October 19, 2018

Research Tools: ParkServe Database and Interactive Mapping Website Unveiled by The Trust for Public Land

From the The Trust for Public Land:

The Trust for Public Land recently launched ParkServe, providing free, easy-to-navigate access to the most comprehensive database on parks ever assembled. The site includes information for 14,000 cities with a combined population of more than 260 million.

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The ParkServe site lets users measure who does and does not have access to a park within a 10-minute walk and to pinpoint exactly where new parks are most needed. The website’s powerful analytics give city planners tools to guide park improvements while providing residents with information to advocate for parks and hold their leaders accountable.

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Visit www.ParkServe.TPL.org, enter the name of a city, and the website automatically generates detailed information about the local park system, including:

  • Total number and location of all parks within city limits
  • Percentage of residents living within a 10-minute walk of a park and how that percentage compares to the national average
  • Customizable, printable, and shareable GIS-generated maps that residents can use to advocate for effective park investments

In addition to reporting data at the citywide level for 14,000 municipalities, ParkServe lets users sort information by demographic factors, such as income, ethnicity, and age. This deep analysis helps measure local park equity and identifies ways to fix inequities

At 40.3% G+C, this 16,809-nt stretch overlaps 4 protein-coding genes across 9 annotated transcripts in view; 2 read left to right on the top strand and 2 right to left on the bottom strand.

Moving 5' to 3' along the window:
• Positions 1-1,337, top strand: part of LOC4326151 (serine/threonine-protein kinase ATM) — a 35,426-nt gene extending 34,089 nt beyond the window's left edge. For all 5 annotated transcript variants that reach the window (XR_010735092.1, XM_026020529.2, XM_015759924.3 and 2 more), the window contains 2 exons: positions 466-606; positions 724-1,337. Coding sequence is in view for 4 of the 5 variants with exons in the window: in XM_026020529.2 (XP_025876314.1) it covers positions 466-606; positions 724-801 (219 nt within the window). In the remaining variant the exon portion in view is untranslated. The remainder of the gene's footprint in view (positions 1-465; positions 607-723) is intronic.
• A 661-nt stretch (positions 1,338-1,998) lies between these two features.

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ParkServe also includes a “ParkEvaluator”™ tool, which allows users to create virtual parks on city maps and see how the added green space would change park access and equity metrics.

Direct to ParkServe

Learn More, Read the Complete Launch Announcement

Gary Price About Gary Price

Gary Price (gprice@mediasourceinc.com) is a librarian, writer, consultant, and frequent conference speaker based in the Washington D.C. metro area. Before launching INFOdocket, Price and Shirl Kennedy were the founders and senior editors at ResourceShelf and DocuTicker for 10 years. From 2006-2009 he was Director of Online Information Services at Ask.com, and is currently a contributing editor at Search Engine Land.

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